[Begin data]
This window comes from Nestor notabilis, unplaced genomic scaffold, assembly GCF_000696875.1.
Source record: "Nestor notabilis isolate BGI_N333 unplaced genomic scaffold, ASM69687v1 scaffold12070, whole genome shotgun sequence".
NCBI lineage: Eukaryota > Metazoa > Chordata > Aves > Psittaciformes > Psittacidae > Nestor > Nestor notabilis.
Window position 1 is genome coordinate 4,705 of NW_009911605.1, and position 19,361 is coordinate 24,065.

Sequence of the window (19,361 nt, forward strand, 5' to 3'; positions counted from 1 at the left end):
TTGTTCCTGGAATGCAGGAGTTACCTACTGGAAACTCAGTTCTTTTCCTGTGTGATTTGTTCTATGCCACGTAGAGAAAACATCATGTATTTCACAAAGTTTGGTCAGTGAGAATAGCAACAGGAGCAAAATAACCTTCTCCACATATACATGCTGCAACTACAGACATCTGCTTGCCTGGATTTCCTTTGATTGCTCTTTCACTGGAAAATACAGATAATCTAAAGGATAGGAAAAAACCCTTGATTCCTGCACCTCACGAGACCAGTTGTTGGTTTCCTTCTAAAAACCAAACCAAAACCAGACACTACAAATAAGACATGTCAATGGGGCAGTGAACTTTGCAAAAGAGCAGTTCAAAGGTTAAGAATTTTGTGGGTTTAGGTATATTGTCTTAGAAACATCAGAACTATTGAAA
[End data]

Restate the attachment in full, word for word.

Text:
This window comes from Nestor notabilis, unplaced genomic scaffold, assembly GCF_000696875.1.
Source record: "Nestor notabilis isolate BGI_N333 unplaced genomic scaffold, ASM69687v1 scaffold12070, whole genome shotgun sequence".
NCBI lineage: Eukaryota > Metazoa > Chordata > Aves > Psittaciformes > Psittacidae > Nestor > Nestor notabilis.
Window position 1 is genome coordinate 4,705 of NW_009911605.1, and position 19,361 is coordinate 24,065.

Sequence of the window (19,361 nt, forward strand, 5' to 3'; positions counted from 1 at the left end):
TTGTTCCTGGAATGCAGGAGTTACCTACTGGAAACTCAGTTCTTTTCCTGTGTGATTTGTTCTATGCCACGTAGAGAAAACATCATGTATTTCACAAAGTTTGGTCAGTGAGAATAGCAACAGGAGCAAAATAACCTTCTCCACATATACATGCTGCAACTACAGACATCTGCTTGCCTGGATTTCCTTTGATTGCTCTTTCACTGGAAAATACAGATAATCTAAAGGATAGGAAAAAACCCTTGATTCCTGCACCTCACGAGACCAGTTGTTGGTTTCCTTCTAAAAACCAAACCAAAACCAGACACTACAAATAAGACATGTCAATGGGGCAGTGAACTTTGCAAAAGAGCAGTTCAAAGGTTAAGAATTTTGTGGGTTTAGGTATATTGTCTTAGAAACATCAGAACTATTGAAA